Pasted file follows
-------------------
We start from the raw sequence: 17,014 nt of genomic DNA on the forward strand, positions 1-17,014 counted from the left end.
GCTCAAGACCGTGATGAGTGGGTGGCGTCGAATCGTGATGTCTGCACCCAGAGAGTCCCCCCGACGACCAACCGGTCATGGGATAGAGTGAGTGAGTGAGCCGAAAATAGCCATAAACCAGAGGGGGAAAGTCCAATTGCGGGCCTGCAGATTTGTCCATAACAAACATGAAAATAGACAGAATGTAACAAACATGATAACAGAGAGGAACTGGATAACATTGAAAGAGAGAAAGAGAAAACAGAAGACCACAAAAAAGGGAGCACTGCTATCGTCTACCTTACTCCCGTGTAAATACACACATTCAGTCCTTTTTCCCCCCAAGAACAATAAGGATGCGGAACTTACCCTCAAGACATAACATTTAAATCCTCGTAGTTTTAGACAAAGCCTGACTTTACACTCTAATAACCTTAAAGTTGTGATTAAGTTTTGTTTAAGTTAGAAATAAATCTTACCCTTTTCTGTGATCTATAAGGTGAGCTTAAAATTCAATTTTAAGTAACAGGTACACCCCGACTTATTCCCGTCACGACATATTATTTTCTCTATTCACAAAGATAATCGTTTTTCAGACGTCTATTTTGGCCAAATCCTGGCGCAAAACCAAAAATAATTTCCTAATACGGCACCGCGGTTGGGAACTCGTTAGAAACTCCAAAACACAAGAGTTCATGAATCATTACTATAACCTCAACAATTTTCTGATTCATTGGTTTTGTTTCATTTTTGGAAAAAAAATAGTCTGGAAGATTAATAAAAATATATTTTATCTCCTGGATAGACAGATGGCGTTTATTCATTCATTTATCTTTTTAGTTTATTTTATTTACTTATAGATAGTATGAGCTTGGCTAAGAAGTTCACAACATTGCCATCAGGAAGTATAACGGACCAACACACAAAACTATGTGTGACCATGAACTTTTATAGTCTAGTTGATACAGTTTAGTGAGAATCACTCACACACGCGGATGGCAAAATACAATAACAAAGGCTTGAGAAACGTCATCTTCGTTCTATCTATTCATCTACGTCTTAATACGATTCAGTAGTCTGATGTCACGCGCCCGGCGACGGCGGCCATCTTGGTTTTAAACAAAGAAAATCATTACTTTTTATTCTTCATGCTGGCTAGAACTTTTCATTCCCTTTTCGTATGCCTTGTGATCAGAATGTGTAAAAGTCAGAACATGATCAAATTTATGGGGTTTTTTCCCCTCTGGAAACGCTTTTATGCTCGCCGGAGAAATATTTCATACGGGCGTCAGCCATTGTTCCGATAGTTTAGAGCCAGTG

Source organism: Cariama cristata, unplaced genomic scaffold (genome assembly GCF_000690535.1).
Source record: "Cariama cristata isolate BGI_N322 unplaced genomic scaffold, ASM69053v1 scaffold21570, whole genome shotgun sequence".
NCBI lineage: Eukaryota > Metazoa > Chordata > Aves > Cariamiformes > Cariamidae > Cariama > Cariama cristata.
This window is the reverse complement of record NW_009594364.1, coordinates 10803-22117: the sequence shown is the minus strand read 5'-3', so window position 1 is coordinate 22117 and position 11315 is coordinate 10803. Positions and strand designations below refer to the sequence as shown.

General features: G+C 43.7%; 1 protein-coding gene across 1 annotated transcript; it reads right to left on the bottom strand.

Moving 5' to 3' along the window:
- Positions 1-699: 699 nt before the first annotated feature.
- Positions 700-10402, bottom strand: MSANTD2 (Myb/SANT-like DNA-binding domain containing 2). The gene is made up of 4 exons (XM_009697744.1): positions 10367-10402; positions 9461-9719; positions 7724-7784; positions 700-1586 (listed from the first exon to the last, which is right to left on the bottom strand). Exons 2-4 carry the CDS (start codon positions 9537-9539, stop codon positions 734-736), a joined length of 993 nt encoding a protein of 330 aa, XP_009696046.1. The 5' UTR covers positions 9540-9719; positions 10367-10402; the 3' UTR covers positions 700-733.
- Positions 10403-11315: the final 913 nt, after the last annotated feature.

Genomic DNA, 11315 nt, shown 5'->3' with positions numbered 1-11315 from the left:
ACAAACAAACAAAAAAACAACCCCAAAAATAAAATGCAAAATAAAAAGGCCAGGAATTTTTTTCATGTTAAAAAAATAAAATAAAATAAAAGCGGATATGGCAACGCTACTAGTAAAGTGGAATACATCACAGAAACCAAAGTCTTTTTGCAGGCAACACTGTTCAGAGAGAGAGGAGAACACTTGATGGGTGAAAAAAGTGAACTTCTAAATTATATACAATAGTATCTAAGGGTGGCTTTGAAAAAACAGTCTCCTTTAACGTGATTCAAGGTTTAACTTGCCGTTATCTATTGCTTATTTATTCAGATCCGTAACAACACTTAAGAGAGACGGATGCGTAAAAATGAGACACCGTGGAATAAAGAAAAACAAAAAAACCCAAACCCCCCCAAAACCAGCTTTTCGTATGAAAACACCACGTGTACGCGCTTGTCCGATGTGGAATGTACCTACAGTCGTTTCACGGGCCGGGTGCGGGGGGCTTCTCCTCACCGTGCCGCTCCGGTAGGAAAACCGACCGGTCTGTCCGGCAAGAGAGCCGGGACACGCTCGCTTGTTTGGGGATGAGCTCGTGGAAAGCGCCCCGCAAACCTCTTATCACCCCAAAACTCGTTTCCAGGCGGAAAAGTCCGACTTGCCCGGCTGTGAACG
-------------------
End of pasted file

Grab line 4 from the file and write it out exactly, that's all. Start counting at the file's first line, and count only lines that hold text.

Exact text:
Source record: "Cariama cristata isolate BGI_N322 unplaced genomic scaffold, ASM69053v1 scaffold21570, whole genome shotgun sequence".